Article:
Wednesday, January 8, 2014

Why is Mathematics?

In an earlier essay, we considered “What is Mathematics?”   Whereas now, the question is:  Why.  -- We have deliberately given this post an awkward-sounding title, rather than the breezy and dismissive “Why math?” (the sort of thing Jughead might toss off with a shrug), aiming for a slight Entfremdungseffekt,   along the lines of Heidegger’s  Was heisst Denken? or Dedekind’s Was Sind und Was Sollen  die Zahlen?
Thus written, the sentence “Why is mathematics” sounds oddly as though translated from one of the more obscure dialects of the Carpathians, or perhaps an incomplete phrase of the sort that leads into a formulaic punning riddle -- “Why is mathematics like French plumbing?” “Because …”  (Prizes for best completion).

(Cf. Varro, De lingua latina V 2):  cur et unde sint verba 'Why and whence are words?')

Anyhow, here is a serious reply to the question:

Mathematics intrigues people for at least three different reasons:  because it is fun (the most important reason for inclusion in this book) because it is beautiful, or because it is useful.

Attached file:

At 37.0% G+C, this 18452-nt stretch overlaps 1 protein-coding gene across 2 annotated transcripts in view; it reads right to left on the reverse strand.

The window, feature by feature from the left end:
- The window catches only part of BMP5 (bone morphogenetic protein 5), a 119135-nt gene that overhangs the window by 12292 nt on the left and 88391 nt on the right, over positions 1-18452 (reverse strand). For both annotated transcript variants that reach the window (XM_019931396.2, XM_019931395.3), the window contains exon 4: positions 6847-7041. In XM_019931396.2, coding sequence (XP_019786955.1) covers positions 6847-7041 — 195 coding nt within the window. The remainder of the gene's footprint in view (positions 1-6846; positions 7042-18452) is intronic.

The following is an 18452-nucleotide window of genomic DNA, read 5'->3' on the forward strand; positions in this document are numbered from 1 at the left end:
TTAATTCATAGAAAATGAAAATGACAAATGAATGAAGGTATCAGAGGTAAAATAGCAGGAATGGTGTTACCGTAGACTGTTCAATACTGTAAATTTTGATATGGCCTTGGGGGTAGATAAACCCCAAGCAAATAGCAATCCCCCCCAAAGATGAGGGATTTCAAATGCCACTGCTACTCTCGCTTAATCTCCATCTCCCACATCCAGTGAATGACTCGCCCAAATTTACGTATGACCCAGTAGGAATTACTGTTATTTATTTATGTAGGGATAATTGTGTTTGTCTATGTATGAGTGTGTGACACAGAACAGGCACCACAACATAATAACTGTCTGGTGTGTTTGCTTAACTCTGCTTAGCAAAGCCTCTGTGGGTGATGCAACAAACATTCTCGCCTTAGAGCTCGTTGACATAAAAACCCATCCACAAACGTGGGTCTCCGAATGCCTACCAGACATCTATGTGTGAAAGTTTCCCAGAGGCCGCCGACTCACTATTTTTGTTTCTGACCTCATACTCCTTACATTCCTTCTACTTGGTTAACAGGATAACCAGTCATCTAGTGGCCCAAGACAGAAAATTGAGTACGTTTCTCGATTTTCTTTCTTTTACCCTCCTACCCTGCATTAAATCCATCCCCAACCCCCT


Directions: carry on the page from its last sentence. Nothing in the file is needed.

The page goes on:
-- Ian Stewart,  How to Cut a Cake (2006), p. 89

For myself, it is rather for a fourth reason:  because it is true.   And true, without contingency -- Necessary, like the Necessary Being.   From Whom, indeed, we receive it.
Like Christianity, were it not true, it would have no more inherent interest than sports or stamp-collecting.

Seen in that perspective, the ugling-duckling of a phrasing, “Why is mathematics?”, spreads the wings of a swan.   It becomes its own special philosophical language, like the innovations that the Pietists made to German.   What is Man, that Thou art mindful of him?  And whence cometh this “mathematics”, that it should contain things true before all worlds, before ever Man came into it, and that remain truths through all eternity:  yet are revealed, piecemeal, like Scripture itself, over the millennia?


There are some syntactic and semantic subtleties to that odd little phrase, “Why is mathematics.”   It is not quite idiomatic English, just as the epigrammatic questions of Heidegger and Dedekind are not quite German, though in a way that is difficult to put your finger on.  And yet we do (as linguists say, in a phrase that is not quite English either)  “get a reading” on them -- that is, an interpretation (albeit hazy) immediately suggests itself in each case.